The Fokker F28 Mk 0100 airplane (serial number 11457) was delivered new to American Airlines, and had accumulated a total of 20,758 flight hours at the time of the accident. The airplane was maintained in accordance with American Airline's FAA approved airworthiness inspection program (AAIP).
The nose landing gear (NLG) is an oleo-pneumatic shock-absorber, which absorbs loads and gives support to the airplane's nose. The NLG folds forward (toward the direction of flight) when it is retracted. When the landing gear lever in the cockpit is moved to the up (retract) position, a mechanical linkage acts to retract a down-lock plunger from a down-lock bracket in the nose landing gear bay, therefore releasing the nose landing gear from the down-and-locked position.
The airplane's most recent light "C" maintenance check was completed on October 3, 2003, 1.1 hours prior to the accident. A review of the repair items, that were accomplished during the check, revealed the down-lock plunger would not fully extend into the down-lock bracket (therefore the NLG was not down-and-locked). Maintenance personnel noted the down-lock plunger clearance was greater than 0.02 inches (acceptable clearance is 0.003 - 0.02 inches). Maintenance personnel accomplished adjustments per the maintenance manual, which consisted of removing an unknown number of down-lock thrust shim plates. It should be noted that removal of the shims would further increase the clearance. However, subsequently the NLG was operated (retracted and extended 2-3 times) and the down-lock plunger was able to fully extend.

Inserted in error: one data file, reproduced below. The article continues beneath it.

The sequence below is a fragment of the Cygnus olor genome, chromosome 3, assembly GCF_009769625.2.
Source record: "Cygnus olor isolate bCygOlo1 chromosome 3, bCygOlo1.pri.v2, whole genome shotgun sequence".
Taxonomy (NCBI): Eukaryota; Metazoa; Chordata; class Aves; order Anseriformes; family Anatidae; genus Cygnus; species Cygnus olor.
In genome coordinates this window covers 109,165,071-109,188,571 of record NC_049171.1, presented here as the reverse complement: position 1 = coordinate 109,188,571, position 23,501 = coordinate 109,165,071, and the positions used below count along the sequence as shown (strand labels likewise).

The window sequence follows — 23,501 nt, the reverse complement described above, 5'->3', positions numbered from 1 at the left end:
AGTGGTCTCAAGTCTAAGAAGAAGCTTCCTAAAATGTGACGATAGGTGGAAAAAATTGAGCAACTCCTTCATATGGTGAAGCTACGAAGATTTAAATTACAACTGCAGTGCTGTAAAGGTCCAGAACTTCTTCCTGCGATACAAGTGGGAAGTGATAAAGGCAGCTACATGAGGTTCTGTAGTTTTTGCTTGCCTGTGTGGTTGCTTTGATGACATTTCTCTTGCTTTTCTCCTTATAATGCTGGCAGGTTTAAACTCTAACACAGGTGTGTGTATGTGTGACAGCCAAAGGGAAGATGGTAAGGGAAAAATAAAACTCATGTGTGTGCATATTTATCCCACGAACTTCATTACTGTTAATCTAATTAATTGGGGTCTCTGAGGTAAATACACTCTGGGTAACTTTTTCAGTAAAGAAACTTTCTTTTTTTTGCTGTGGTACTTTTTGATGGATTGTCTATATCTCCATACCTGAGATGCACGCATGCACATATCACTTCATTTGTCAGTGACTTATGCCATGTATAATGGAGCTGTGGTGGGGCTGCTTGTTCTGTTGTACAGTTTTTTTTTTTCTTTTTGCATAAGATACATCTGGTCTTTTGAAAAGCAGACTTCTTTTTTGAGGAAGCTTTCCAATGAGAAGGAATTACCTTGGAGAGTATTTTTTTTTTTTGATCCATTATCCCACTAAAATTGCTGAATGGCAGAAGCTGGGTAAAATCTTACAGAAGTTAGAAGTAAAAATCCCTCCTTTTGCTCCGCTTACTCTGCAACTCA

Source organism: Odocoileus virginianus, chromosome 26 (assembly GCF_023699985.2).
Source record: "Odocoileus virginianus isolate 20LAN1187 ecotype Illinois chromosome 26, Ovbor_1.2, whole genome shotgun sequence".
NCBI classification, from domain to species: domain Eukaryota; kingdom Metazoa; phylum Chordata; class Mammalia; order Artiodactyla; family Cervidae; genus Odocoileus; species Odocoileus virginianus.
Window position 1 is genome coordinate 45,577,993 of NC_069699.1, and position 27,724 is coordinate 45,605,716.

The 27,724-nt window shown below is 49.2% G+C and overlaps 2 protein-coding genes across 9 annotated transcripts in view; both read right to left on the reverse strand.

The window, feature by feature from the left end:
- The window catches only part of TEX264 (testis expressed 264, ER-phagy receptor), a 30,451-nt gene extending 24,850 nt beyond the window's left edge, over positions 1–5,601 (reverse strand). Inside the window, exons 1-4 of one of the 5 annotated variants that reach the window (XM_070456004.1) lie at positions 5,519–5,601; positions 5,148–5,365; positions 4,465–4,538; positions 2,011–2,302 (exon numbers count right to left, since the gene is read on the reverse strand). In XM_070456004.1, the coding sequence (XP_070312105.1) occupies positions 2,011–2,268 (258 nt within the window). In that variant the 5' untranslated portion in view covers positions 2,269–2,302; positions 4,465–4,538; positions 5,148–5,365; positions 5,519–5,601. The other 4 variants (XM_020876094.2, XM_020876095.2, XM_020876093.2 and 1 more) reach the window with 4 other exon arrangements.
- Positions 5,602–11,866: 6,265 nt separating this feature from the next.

The Fokker 100 maintenance manual (towing maintenance procedures) outlines steps to follow when towing the airplane with a NLG unsafe indication. The maintenance manual sets forth 4 different methods for towing; 1. Tow the aircraft from the nose landing gear 2. Tow the aircraft from the main landing gear 3. Tow the aircraft by main gear driving 4. Tow the aircraft from the nose landing gear with a towless towing vehicle. Each of these procedures contains a caution statement consisting of the following: DO NOT TOW THE AIRCRAFT IF A NOSE GEAR UNSAFE CONDITION IS GIVEN. THE DOWNLOCK PLUNGER IS NOT FULLY ENGAGED. THE NOSE LANDING GEAR CAN RETRACT. The manual states that a towing bridle (including straps) and tow bar must be available. The procedures further require the bridle be secured to the airplane prior to commencing the tow.